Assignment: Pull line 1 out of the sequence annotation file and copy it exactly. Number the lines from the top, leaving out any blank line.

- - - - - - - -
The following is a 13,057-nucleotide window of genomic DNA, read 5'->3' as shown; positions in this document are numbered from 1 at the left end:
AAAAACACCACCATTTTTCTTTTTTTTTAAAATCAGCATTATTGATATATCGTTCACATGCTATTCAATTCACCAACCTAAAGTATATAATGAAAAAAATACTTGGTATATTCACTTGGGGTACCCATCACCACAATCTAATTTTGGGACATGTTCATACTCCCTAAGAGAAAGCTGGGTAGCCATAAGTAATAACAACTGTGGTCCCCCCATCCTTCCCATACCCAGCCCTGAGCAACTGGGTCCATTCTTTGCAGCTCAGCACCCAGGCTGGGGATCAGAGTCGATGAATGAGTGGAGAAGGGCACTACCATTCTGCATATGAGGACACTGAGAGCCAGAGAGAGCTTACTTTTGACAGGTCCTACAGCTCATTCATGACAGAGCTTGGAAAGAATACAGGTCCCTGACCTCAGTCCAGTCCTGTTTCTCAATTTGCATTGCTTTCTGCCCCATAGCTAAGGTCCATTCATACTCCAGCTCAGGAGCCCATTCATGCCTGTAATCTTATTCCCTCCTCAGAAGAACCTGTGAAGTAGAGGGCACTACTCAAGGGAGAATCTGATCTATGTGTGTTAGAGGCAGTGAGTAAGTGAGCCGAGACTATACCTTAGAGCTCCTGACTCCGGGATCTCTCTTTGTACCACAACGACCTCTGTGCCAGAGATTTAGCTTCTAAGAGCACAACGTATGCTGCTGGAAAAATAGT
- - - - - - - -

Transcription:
The following is a 13,057-nucleotide window of genomic DNA, read 5'->3' as shown; positions in this document are numbered from 1 at the left end: